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How Much Exercise Do You Really Need?

New research shows it may not be as much as you think.

Key points

  • Exercise has many health benefits, including a reduced risk of developing chronic diseases.
  • Two new studies find that exercising for 30 minutes per day is linked to longevity.
  • Exercising for more than 30 minutes a day may not provide additional health benefits.
Studio Romantic/Adobe Stock
Source: Studio Romantic/Adobe Stock

When a doctor prescribes medicine, he gives a precise dose calculated to maximize the health benefits while minimizing any side effects. Similar to medicine, we know that exercise is good for our health; it reduces the risk of developing chronic disease and prolongs our life. In fact, the U.S. Centers for Disease Control estimates that more than 8 percent of people in the U.S. over age 40 die as a result of too little exercise.

But exactly how much exercise is enough to maintain our health? And is there such a thing as too much exercise?

Two new studies published in recent months shed light on these questions. It’s important to note that both studies show correlations between exercise and life expectancy, not causation. This means the studies have found a link between activity levels and longevity, but do not demonstrate a direct cause-and-effect relationship.

The first study, published in August in the Mayo Clinic Proceedings, used data from the Copenhagen City Heart Study, which has been collecting data on health and exercise from Danish adults since the 1970s. For this particular analysis, researchers chose more than 8,500 participants who had enrolled in the study in the 1990s and checked to see how many of them had since died. (About half had passed away.)

Researchers found that participants who had reported exercising between 2.6 and 4.5 hours a week were 40 percent less likely to have died than those who exercised less than 2.6 hours a week, or about 30 minutes a day.

Surprisingly, participants who exercised more than 4.5 hours a week were no more likely to live longer; and those who exercised for more than 10 hours a week, or about 90 minutes most days, were more likely to have died than those who exercised more moderately.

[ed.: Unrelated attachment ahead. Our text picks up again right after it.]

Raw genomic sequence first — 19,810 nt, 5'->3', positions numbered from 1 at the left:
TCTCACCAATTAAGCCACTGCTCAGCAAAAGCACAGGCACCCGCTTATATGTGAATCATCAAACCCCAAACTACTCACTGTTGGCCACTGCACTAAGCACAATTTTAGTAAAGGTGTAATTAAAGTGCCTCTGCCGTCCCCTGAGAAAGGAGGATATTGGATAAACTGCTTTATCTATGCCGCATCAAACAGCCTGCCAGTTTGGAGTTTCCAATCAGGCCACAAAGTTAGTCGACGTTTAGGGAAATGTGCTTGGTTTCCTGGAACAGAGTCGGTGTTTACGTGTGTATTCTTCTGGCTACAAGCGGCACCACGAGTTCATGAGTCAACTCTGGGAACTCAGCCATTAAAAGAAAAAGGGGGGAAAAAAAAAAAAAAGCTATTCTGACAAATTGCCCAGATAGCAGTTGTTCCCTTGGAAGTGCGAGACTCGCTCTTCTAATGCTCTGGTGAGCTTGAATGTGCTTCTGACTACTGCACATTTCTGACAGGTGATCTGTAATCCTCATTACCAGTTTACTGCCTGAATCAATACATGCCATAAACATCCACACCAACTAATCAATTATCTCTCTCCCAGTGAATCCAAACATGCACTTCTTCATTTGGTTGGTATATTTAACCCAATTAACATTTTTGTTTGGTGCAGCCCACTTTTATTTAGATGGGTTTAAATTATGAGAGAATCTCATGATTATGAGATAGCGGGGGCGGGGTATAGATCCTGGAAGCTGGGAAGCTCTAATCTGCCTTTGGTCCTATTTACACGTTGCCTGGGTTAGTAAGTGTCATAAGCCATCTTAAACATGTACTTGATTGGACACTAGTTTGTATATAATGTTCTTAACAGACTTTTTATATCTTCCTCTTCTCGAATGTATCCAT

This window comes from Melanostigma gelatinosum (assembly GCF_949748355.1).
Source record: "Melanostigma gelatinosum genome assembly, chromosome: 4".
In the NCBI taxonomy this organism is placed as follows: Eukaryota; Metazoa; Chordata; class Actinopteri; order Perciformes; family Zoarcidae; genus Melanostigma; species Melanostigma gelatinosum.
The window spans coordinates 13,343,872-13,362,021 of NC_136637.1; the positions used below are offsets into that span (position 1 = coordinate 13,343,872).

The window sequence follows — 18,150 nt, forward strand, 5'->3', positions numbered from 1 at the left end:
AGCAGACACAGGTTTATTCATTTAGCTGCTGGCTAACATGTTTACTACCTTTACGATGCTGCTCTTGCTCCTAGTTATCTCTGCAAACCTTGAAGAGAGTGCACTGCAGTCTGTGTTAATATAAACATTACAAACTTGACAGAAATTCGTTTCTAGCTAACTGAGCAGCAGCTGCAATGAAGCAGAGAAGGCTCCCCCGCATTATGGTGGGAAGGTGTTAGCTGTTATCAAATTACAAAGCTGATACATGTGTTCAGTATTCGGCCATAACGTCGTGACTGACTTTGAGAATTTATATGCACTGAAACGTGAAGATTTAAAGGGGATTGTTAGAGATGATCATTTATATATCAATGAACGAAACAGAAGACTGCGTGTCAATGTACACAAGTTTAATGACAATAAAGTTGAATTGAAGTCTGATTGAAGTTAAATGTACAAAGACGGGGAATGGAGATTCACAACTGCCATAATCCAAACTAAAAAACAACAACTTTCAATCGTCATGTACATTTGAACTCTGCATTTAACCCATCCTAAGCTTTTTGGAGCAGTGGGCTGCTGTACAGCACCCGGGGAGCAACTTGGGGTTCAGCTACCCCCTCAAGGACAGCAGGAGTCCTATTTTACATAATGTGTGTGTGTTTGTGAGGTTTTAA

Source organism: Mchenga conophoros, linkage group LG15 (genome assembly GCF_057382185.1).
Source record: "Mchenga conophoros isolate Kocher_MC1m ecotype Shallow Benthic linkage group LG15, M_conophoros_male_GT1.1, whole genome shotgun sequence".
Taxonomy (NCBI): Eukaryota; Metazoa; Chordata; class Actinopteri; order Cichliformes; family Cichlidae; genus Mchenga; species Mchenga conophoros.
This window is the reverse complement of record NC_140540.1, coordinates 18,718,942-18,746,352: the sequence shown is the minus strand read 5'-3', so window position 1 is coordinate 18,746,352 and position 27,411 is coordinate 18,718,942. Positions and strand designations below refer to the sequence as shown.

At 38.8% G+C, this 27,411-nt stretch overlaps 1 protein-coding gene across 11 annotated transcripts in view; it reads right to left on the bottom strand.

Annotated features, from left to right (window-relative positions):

The second study, published this month in the Journal of the American Medical Association Network Open, used data from the Coronary Artery Risk Development in Young Adults study. Researchers followed more than 2,000 American participants in their 40s, who completed medical tests and wore an activity tracker for a week. More than 10 years later, the researchers returned to these participants to find out how many had died.

A total of 72 participants from the original group had died, at relatively young ages compared to the national average. Not surprisingly, participants who took fewer steps were more likely to die early. But researchers were surprised by exactly how many steps were required to boost longevity.

The U.S. Centers for Disease Control recommends healthy adults walk 10,000 steps a day, which is about five miles for most people. But in this study, 7,000 steps seem to be the magic number. (Those who walked at least 7,000 steps each day lowered their risk of dying.) And taking more than 10,000 steps a day did not improve participants’ chances of living longer.

The take-home message: These two studies seem to identify an ideal amount of daily exercise for prolonging your life: about 30 minutes or 7,000 steps a day. Exercising less than that amount may be correlated with a shorter lifespan. But exercising more than that may not provide any additional benefits.

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